Provided insight into the role of aldosterone, the salt-retaining hormone, and the mineralocorticoid receptors in organs such as the heart and kidney. This has been valuable in advancing understanding of high blood pressure and heart failure.
Aldosterone is the physiological salt retaining hormone which acts in the kidney via mineralocorticoid receptors (MR). From the 1980s, a cardiovascular endocrinology team — initially at Prince Henry’s Hospital and then the Baker Institute — pioneered the nexus between salt and aldosterone in causing cardiovascular and renal damage. MR were shown to be expressed not just in salt transporting tissues like the kidney, but also in the central nervous system (Krozowski, Z et al. Proc Natl Acad Sci USA 1983), the heart (Pearce, P et al. J Hypertension 1988) and vasculature (Funder, J et al. Endocrinology 1989).
Aldosterone can only access and activate MR in the kidney because they are ‘protected’ by the enzyme 11β-hydroxysteroid dehydrogenase 2 (11BHSD2). Molecular biologists at the Baker Institute were the first to publish the gene sequence of the enzyme which led to major insights into a series of hypertensive disorders.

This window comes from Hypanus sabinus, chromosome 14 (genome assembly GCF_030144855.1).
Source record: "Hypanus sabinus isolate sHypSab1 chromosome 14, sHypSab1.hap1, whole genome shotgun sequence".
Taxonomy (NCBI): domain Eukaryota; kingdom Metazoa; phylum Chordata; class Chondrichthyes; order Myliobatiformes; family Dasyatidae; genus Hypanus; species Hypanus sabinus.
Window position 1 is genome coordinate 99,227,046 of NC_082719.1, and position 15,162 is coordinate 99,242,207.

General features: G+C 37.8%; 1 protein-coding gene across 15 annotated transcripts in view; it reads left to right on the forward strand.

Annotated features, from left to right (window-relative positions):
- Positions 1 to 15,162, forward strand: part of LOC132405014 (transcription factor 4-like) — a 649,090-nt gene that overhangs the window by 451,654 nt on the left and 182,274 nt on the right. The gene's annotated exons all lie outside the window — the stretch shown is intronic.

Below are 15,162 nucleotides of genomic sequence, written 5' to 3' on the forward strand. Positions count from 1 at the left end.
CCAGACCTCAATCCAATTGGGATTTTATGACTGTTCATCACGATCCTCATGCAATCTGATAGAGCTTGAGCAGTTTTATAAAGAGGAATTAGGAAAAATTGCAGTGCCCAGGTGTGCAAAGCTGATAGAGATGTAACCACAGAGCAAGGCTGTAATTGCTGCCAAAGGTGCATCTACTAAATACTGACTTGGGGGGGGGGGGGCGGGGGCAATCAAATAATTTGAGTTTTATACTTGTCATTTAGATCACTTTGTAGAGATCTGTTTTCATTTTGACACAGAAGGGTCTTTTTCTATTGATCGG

Aldosterone is an important contributor to heart failure, which can be blocked by spironolactone, a drug that has become the standard of care in progressive heart failure. Similarly, high blood pressure due to primary aldosteronism — which may be the cause of a significant proportion of people with hypertension — is associated with increased risk of atrial fibrillation, stroke and heart attack. These clinical advances have been built on the studies and insights obtained by researchers at the Baker Institute.
Zygmunt Krozowski (R) with colleagues.